Adalimumab [mAb, Humira] 40 mg adalimumab, 4.93 mg NaCl, 0.69 mg monobasic sodium phosphate dihydrate, 1.22 mg dibasic sodium phosphate dihydrate, 0.24 mg sodium citrate, 1.04 mg citric acid monohydrate, 9.6 mg mannitol, 0.8 mg polysorbate 80 in 0.8 mL WFI 50 mg/mL 0.1% 2
Tocilizumab (Actemra) disodium phosphate decahydrate and sodium dihydrogen phosphate dehydrate (as a 15 mm/L phosphate buffer), polysorbate 80 (0.5 mg/mL) and sucrose (50 mg/mL) 10 mg/mL 0.05% 3
Rituximab [mAb, Rituxan] 9 mg/mL sodium chloride, 7.35 mg/mL sodium citrate dihydrate,0.7 mg/mL polysorbate 80, pH 6.5 10 mg/mL 0.07% 8
Eculizumab [mAb, Soliris] 0.46 mg/mL sodium phosphate (monobasic), 1.78 mg/mL sodium phosphate (dibasic), 8.77 mg/mL sodium choride, 0.22% (w/v) polysorbate 80 10 mg/mL 0.22% 25
Otelixizumab [mAb] Each mL contains 0.2 mg Otelixizumab, 2.3 mg histidine, 1.5 mg methionine, 1.08 mg histidine monohydrochloride monohydrate, 1 mg polysorbate 80, 0.015 mg disodium edetate, WFI 0.2 mg/mL 0.1% 545


[0064] In the surfactant-containing otelixizumab formulation (0.2 mg/mL mAb and 0.1% PS80), the PS80 per mAb ratio is about 545. By comparison, Eculizumab (Soliris) which is formulated at a concentration of 10 mg/mL mAb and 0.22% PS80, the corresponding PS80 per mAb ratio is about 25. In another mAb, Rituximab, the PS80 concentration is 0.07%; thus, for a 10 mg/mL product a PS80 per mAb ratio of about 8 can be calculated. In both of these cases, the surfactant is in molar excess; however, the excess is much smaller than the ratio (545) proposed for otelixizumab. At such a large molar excess of surfactant, the purity and chemical stability of the surfactant itself needs to be considered as it is interconnected with the stability of the mAb molecule.

[0065] In the tested antioxidant-containing otelixizumab formulation (0.2 mg/mL mAb and 5 mM Met), the Met per mAb ratio was about 3,750. In the literature, an optimum ratio of 5 was reported for HER2 mAb. There are also examples of other parenteral biopharmaceutical formulations in which the Met per mAb ratio is about 100 (Follitropin alpha and beta). Although our ratio far exceeds those found in some commercial products, the higher Met concentration in our formulation may be directly correlated to the high PS80 concentration, and also the high PS80 per mAb ratio.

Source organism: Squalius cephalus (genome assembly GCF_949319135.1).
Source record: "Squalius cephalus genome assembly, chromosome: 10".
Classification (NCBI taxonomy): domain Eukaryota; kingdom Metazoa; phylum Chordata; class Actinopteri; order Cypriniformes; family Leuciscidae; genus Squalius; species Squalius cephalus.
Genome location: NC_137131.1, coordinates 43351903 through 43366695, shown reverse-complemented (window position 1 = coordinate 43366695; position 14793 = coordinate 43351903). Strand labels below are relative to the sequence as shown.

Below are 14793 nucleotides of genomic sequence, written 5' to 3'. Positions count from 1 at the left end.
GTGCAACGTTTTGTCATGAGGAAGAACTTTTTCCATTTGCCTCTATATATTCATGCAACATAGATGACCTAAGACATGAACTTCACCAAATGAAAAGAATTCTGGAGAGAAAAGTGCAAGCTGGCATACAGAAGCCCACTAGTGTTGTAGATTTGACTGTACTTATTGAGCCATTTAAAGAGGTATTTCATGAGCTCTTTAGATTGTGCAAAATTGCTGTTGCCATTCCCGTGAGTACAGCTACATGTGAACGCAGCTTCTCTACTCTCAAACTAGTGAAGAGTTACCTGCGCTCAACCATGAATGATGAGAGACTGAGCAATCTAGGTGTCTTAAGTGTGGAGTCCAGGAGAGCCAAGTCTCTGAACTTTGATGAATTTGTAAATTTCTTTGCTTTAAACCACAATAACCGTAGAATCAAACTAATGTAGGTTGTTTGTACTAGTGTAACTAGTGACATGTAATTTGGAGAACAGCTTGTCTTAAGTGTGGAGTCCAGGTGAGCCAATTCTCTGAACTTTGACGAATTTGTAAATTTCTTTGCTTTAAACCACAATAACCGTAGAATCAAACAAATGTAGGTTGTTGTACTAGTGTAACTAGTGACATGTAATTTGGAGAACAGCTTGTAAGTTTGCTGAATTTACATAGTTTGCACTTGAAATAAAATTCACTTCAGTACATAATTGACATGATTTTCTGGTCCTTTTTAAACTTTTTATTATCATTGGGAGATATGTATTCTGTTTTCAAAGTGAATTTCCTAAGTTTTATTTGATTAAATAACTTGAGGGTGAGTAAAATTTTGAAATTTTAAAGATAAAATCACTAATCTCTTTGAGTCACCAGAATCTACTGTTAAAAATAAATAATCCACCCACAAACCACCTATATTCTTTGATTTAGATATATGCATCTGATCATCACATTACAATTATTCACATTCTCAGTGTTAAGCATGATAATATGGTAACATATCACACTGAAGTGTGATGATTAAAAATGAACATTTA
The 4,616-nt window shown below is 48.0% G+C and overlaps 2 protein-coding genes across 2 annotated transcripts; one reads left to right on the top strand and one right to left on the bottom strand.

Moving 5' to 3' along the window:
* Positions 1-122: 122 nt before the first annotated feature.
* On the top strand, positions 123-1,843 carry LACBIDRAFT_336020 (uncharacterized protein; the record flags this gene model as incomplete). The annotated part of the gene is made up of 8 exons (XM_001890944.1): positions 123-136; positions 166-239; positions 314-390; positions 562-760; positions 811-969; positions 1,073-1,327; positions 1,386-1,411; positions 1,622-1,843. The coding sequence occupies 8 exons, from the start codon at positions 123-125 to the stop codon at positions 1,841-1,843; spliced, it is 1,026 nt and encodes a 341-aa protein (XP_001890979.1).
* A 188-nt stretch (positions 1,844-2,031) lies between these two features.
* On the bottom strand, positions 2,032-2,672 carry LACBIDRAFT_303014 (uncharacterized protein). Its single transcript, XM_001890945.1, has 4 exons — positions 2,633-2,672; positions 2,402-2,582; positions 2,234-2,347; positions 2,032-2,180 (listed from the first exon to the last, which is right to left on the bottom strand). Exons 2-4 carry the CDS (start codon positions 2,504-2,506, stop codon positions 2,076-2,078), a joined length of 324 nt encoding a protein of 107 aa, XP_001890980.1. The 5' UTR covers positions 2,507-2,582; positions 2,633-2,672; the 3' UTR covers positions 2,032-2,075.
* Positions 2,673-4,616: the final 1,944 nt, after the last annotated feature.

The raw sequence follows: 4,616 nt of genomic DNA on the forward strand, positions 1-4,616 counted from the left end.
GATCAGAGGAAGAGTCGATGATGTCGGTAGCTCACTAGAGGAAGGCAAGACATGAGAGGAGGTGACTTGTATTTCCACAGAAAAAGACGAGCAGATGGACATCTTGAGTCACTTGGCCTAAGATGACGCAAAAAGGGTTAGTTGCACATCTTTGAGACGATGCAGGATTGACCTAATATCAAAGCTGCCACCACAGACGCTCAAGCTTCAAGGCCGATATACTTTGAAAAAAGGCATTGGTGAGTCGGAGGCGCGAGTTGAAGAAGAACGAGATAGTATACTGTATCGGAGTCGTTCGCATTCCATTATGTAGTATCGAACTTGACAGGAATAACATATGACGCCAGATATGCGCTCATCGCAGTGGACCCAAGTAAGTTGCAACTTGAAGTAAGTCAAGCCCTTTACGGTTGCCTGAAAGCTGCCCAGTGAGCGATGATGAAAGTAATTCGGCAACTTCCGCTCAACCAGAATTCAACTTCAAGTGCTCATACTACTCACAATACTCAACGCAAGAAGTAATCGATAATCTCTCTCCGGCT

Claims

1. A formulation for a therapeutic protein comprising: a) the therapeutic protein; and b) a surfactant; wherein the molar ratio of surfactant to therapeutic protein is at least 100.
 
2. The formulation according to claim 1 wherein the molar ratio of surfactant to therapeutic protein is selected from the group consisting of at least 150, at least 200, at least 250, at least 300, at least 400, at least 500, and about 545.
 
3. The formulation of any preceding claim wherein the surfactant is selected from the group consisting of polysorbate-20, polysorbate-40, polysorbate-60, polysorbate-65, polysorbate-80, polysorbate-85, poloxamer 88, and combinations thereof.
 
4. The formulation of any preceding claim wherein the formulation further comprises c) an antioxidant, wherein the molar ratio of antioxidant to therapeutic protein is at least 750.
 
5. The formulation of claim 4 wherein the molar ratio of antioxidant to therapeutic protein is selected from the group consisting of at least 5500, at least 6000, at least 6500, at least 7000, and about 7143.
 
6. The formulation according to claim 4 or claim 5 wherein the antioxidant is selected from the group consisting of methionine, cysteine, glutathione, and monothioglycerol.
 
7. The formulation according to any preceding claim wherein the formulation further comprises d) a buffer, wherein the pH of the formulation is 4.0 to 8.0.
 
8. The formulation according to claim 7 wherein the buffer is selected from the group consisting of histidine, acetate, citrate, and succinate.
 
9. The formulation according to any preceding claim wherein the therapeutic protein is an antigen binding protein.
 
10. The formulation according to claim 9, wherein the antigen binding protein is selected from the group consisting of an antibody or a fragment thereof, an immunoglobulin single variable domain, an anti-CD3 antibody, and the anti-CD3 antibody comprises a heavy chain comprising SEQ ID NO:1 and a light chain comprising SEQ ID NO:2.
 
11. The formulation according to any preceding claim wherein the therapeutic protein is present at a concentration of 0.01 mg/ml to 1 mg/ml, 0.1 mg/ml to 0.5 mg/ml, or 0.2 mg/ml.
 
12. The formulation according to any preceding claim wherein the formulation is a reconstituted formulation and/or a liquid pharmaceutical formulation, and/or wherein the formulation is suitable for parenteral administration.
 
13. A formulation for a therapeutic protein comprising: a) the therapeutic protein; and b) 0.01% w/v to 0.5% w/v surfactant, wherein the molar ratio of surfactant to therapeutic protein is at least 100; c) 1 mM to 50 mM antioxidant, wherein the molar ratio of antioxidant to therapeutic protein is at least 750; and d) 1 mM to 100 mM buffer, wherein the pH of the formulation is 4.0 to 8.0.
 
14. The formulation of claim 13 wherein the therapeutic protein is an antibody, wherein the surfactant is polysorbate 80, wherein the antioxidant is methionine, and wherein the buffer is histidine.
 
15. The formulation according to any preceding claim, wherein the formulation further comprises 0.01 mM to 1.0 mM EDTA, 0.01 mM to 0.1 mM EDTA, or 0.05 mM EDTA.